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Industrial Automation Using Ole

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1997 Annual Conference


Milwaukee, Wisconsin

Publication Date

June 15, 1997

Start Date

June 15, 1997

End Date

June 18, 1997



Page Count


Page Numbers

2.232.1 - 2.232.5



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Paper Authors

author page

Kevin S. LeBlanc

author page

Bruce E. Segee

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NOTE: The first page of text has been automatically extracted and included below in lieu of an abstract

Session 2659

Industrial Automation Using OLE

Dr. Bruce E. Segee, Kevin S. LeBlanc University of Maine

Abstract Often, industrial automation software is a single monolithic program that must handle all aspects of control, data gathering, architecture, and reporting. Design of such software is time consuming and error prone. Furthermore, maintenance or modifications to the code is difficult and can “break” other functions. A more powerful approach is to use the multiprocessing capabilities of Windows95™ along with the interprocess communication provided by Object- Linking and Embedding (OLE). Using OLE, the functionality of other Windows applications can be used as building blocks for your own applications without the overhead. For example, a container application and its user interface can be developed in Visual Basic. Microsoft Excel is ideal for organization and analysis of data, thus it could perform any “number crunching”. Similarly, Microsoft Word provides the mechanisms necessary to edit, format, and print documents, so it would be ideal for report generation and printing. Often, in industrial automation, software must interface to hardware to monitor and control machinery. OLE lends itself nicely to this requirement through the use of OLE controls (OCXs) developed in Visual C++. Similar to device drivers, OLE controls can be easily customized to external hardware and utilized in software. In this fashion, hardware control is easily integrated into a Windows application. Furthermore, OLE is a great educational tool because it modularizes the application at hand. This allows a number of students of differing skill levels to take part in program development.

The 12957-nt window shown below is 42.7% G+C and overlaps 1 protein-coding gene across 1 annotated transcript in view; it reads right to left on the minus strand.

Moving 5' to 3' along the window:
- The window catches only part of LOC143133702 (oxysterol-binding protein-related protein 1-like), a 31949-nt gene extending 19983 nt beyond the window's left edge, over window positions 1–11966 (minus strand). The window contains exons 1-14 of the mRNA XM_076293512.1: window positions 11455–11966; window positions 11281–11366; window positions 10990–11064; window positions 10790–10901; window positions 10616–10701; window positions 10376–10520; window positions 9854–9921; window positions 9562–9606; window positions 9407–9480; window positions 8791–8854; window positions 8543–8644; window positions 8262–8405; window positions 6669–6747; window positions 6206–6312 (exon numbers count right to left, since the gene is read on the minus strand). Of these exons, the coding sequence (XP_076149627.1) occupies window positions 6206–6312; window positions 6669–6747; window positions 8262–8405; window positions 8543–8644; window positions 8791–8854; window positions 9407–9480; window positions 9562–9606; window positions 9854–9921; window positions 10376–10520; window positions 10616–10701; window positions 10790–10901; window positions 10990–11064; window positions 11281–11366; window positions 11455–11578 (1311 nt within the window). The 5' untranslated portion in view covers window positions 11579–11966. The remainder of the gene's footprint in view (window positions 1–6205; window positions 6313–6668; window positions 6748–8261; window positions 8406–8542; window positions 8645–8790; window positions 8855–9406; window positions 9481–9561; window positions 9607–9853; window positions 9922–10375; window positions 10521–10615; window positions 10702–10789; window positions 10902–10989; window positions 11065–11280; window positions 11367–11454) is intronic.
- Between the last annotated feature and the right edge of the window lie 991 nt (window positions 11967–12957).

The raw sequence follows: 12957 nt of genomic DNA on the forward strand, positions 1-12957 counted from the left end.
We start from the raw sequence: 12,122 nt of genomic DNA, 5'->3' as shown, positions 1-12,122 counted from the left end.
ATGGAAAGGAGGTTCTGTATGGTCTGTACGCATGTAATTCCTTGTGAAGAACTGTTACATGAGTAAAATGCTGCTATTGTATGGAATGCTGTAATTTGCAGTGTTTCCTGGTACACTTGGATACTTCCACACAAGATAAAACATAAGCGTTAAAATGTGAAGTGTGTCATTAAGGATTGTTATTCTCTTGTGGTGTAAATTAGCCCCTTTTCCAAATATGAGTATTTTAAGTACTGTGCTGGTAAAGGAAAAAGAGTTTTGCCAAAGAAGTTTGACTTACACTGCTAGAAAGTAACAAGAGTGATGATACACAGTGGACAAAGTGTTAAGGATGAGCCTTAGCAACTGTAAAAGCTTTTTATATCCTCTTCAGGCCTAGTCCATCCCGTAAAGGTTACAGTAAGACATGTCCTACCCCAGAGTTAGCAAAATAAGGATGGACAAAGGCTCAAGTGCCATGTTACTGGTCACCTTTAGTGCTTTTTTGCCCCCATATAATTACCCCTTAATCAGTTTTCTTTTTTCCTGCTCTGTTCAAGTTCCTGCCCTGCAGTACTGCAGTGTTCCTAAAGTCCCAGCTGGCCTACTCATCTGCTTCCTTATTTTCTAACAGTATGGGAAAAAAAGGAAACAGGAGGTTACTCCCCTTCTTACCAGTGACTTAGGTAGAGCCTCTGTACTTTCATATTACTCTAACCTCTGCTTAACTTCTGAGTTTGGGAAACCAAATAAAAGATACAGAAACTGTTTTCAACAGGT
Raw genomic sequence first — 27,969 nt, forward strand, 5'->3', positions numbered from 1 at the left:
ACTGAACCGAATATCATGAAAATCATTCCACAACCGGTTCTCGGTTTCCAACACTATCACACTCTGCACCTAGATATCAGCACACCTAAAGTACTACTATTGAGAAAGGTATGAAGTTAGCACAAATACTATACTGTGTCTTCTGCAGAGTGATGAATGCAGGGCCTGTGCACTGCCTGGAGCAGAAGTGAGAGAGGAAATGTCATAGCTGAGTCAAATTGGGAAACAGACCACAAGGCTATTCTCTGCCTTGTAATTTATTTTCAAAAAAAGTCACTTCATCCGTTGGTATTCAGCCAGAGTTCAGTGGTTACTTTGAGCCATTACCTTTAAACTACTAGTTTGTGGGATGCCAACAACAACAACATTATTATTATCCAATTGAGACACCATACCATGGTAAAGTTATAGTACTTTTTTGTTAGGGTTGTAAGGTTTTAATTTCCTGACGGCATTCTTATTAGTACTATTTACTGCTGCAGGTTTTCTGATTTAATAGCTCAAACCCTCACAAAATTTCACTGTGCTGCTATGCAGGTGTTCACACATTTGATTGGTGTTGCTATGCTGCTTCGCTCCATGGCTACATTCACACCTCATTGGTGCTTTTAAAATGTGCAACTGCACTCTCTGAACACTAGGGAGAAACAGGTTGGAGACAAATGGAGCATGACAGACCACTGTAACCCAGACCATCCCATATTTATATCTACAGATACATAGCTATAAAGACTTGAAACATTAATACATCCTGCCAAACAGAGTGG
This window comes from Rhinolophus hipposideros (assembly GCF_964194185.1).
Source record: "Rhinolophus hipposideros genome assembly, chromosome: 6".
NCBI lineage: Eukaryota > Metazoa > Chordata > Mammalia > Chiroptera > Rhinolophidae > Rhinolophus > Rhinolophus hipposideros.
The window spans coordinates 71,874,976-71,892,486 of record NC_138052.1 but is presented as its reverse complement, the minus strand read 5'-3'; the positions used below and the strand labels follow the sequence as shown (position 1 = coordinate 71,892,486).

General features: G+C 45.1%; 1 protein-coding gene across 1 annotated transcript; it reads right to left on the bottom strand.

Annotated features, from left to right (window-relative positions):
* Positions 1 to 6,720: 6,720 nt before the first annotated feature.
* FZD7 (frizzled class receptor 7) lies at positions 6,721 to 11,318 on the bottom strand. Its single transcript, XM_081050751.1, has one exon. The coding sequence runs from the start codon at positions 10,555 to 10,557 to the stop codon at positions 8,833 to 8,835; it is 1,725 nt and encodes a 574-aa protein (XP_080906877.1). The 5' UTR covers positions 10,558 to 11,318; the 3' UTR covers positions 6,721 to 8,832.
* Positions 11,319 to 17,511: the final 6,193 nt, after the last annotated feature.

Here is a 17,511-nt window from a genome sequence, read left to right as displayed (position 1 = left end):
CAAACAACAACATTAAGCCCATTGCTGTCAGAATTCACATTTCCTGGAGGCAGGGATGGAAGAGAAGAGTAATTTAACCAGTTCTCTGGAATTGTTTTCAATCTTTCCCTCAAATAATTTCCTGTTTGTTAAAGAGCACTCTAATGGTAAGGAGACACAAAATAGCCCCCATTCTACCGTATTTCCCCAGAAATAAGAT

With using OLE as a software building tool, development, management, and enhancement of software is drastically simplified. Likewise, software is less prone to errors and less time is spent in development.

1. Introduction This paper is organized into six sections. Section 2 briefly explains OLE, why one would use OLE over other Windows interprocess communication standards, and how to program using OLE. Specifically, linking and embedding, OLE automation and OLE controls are discussed. Section 3 gives an example using OLE in a generic automation project. Examples of using linking and embedding, as well as OLE automation, are related to Microsoft Word and Excel in an automation application. An example of where OLE controls can be used in development is also discussed. The second half of Section 3 gives a specific example using OLE in a simple intelligent system. Section 4 gives concluding remarks on industrial automation using OLE.

2. Object Linking and Embedding (OLE) 2.1 Overview OLE is a mechanism that allows two software modules to connect and communicate with each other on the same machine. Specifically, OLE allows you to create complex documents by utilizing the resources of other Windows applications.

LeBlanc, K. S., & Segee, B. E. (1997, June), Industrial Automation Using Ole Paper presented at 1997 Annual Conference, Milwaukee, Wisconsin. 10.18260/1-2--6612

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